Friday, December 20, 2013

Teen Challenge!

Love to read but hate to write? Given a thought to writing us a book review and then said, "Nah…"? Okay, here's a challenge for you: Make us a video! Here's a fantastic example of one girl's top 10 favorite books:

December Book Club Report

I already reported (on Dec. 4) on the 10-12 Book Club meeting.

For our 6+7 Book Club, we read The Amulet of Samarkand (Bartimaeus #1), by Jonathan Stroud. With 16 votes counted, the reaction was middling--while everyone liked the snarky humor contained in the footnotes, several said the book took too long to get going and was "too talky," and others found the character of Nathaniel unsympathetic. Our rating was 7.

For January, we are reading The Peculiar, by Stefan Bachmann, a steampunk-y murder mystery/gothic fantasy. And in time for our visit in February from author Leigh Bardugo, we will be reading Shadow and Bone.

Other books we considered:

Down the Rabbit Hole, by Peter Abrahams
Ship Breaker, by Paolo Bacigalupi
Skinny, by Carolyn Cooner
The Graveyard Book, by Neil Gaiman
Howl's Moving Castle, by Diana Wynne Jones
The Golden Door, by Emily Rodda

The book we chose to read (after Shadow and Bone) is Bad Girls Don't Die, a spooky book with a creepy doll by Katie Alender.

For our 8+9 Book Club, we read I'll Be There, by Holly Goldberg Sloan, in preparation for her author visit, which will be in March. The club really loved the book--several remarked on Riddle as their favorite character, the action and suspense were satisfying, and everyone enjoyed praising Sam and reviling the unfortunate Bobby! Our final rating was a high score of 8.75.

For January, we are reading Break My Heart 1,000 Times, a ghostly futuristic paranormal murder mystery by Daniel Waters. And for February, we will read Shadow and Bone by Leigh Bardugo in this club as well.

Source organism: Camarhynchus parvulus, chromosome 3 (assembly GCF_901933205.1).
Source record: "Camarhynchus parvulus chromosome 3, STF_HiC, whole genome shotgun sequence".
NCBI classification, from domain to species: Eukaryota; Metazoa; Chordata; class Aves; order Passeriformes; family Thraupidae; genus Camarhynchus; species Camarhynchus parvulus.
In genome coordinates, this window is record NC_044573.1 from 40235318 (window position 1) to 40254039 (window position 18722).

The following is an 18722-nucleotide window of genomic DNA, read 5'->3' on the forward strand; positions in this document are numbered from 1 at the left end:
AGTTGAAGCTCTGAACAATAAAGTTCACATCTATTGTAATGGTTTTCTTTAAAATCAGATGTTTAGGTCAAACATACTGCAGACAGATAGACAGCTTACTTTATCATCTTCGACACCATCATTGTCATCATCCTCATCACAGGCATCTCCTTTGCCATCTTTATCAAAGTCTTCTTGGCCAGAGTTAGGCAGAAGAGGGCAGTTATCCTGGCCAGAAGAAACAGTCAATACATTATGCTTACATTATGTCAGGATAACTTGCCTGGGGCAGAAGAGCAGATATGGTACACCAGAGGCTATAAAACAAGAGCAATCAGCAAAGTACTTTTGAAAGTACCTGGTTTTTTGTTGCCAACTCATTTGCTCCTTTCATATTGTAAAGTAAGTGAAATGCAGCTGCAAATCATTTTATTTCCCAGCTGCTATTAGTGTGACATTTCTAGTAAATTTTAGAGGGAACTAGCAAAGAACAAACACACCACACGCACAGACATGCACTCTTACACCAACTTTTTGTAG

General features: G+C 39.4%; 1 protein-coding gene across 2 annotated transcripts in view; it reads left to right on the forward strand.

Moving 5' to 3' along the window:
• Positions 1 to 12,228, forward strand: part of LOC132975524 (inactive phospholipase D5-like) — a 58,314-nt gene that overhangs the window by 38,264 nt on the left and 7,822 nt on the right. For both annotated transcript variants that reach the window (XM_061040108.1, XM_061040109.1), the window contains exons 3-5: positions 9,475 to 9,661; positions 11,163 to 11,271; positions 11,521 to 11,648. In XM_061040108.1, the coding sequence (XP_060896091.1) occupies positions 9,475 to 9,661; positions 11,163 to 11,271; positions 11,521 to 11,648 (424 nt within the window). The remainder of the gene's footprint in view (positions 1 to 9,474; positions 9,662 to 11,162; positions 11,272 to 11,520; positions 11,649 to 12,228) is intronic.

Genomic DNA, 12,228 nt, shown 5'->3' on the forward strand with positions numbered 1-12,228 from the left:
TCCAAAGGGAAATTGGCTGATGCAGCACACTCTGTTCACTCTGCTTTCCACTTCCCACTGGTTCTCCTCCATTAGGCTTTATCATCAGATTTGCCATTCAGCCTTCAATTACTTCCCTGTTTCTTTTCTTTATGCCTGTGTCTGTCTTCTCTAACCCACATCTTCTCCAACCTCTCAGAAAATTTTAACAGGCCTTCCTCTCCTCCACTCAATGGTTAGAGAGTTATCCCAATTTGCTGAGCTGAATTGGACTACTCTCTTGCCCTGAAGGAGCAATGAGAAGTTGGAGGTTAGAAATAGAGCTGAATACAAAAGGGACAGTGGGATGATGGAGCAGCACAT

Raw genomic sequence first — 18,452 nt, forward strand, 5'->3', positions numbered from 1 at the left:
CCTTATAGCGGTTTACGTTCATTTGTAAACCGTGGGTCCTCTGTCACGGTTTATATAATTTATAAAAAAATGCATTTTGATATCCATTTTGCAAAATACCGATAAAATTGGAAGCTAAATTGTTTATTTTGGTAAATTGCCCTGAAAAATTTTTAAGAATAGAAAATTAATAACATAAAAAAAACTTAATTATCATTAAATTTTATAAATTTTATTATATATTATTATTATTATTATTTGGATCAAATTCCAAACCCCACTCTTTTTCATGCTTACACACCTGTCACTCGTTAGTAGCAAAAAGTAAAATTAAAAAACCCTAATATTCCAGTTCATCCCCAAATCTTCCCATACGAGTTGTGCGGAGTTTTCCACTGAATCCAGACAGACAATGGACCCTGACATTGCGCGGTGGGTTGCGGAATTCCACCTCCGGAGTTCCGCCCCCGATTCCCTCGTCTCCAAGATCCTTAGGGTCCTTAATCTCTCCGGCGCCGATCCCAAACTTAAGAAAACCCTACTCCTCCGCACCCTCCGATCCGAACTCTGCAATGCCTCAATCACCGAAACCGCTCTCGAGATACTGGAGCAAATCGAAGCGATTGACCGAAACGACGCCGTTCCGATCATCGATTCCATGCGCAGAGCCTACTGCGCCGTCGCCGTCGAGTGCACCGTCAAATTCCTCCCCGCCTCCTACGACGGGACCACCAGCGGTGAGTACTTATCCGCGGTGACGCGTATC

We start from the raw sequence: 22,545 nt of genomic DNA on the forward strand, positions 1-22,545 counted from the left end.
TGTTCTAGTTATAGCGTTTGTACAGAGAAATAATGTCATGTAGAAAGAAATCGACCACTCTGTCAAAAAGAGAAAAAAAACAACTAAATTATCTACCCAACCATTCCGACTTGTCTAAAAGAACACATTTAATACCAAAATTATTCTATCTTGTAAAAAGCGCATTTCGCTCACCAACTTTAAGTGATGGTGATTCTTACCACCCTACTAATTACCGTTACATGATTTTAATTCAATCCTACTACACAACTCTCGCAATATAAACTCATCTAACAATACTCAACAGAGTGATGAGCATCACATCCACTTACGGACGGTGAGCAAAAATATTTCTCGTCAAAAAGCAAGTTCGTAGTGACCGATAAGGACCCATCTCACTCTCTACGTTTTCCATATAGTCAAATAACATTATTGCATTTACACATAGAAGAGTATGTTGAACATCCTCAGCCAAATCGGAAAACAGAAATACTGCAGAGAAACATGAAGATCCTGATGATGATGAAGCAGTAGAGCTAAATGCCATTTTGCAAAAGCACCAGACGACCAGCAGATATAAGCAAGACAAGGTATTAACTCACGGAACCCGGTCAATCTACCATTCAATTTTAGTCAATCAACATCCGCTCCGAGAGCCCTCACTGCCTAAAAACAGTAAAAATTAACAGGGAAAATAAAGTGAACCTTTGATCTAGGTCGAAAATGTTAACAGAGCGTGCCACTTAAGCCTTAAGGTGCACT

Other books we considered:
The Curious Incident of the Dog in the Nighttime,
          by Mark Haddon
Adaptation, by Malinda Lo
Miss Peregrine's Home for Peculiar Children,
          by Ransom Riggs
The Shadow Society, by Marie Rutkowski

The book we ended up choosing is The Raven Boys, by Maggie Stiefvater, which was characterized by its book-talker as about "hot guys with fast cars." Hmmm. Not exactly how I would describe it, but those are some elements present in the story! And here is Maggie's (old) car, which was the model for the one in her book. (Notice the license plate.)

Thursday, December 19, 2013

Author Visits!

We are very excited to tell you that Burbank Public Library will be receiving a visit from YA fantasy author LEIGH BARDUGO on February 5th! She is the author of the Grisha series, which started with Shadow and Bone and continued with Siege and Storm, both New York Times bestsellers. The third book, Ruin and Rising, comes out next year.

If you would like to read about the books, our librarian Daryl M. reviewed both of them for our main library blog, here and here. If you would like to read the books, please check them out from our Young Adult Fiction section at any of our three library branches! We also hope to read the first one with at least one and perhaps two of our book clubs before the event.

Ms. Bardugo will speak, answer questions, and autograph. Both books will be available for purchase.


On March 6th, HOLLY GOLDBERG SLOAN will be speaking and autographing for us! She wrote the YA realistic fiction novel I'll Be There, which was my favorite book of 2012, and won the Peggy Miller Award for Young Adult Literature from the Children's Literature Council of Southern California (CLCSC).

Her new book is Counting by 7swhich was an Amazon Best Book of the Year, a B.E.A. BUZZ Book 2013, a Junior Library Guild Selection, a Kids Indie Next List #4 of Top Ten Autumn 2013, and a Texas Bluebonnet Award Nominee 2014-2015! Whew!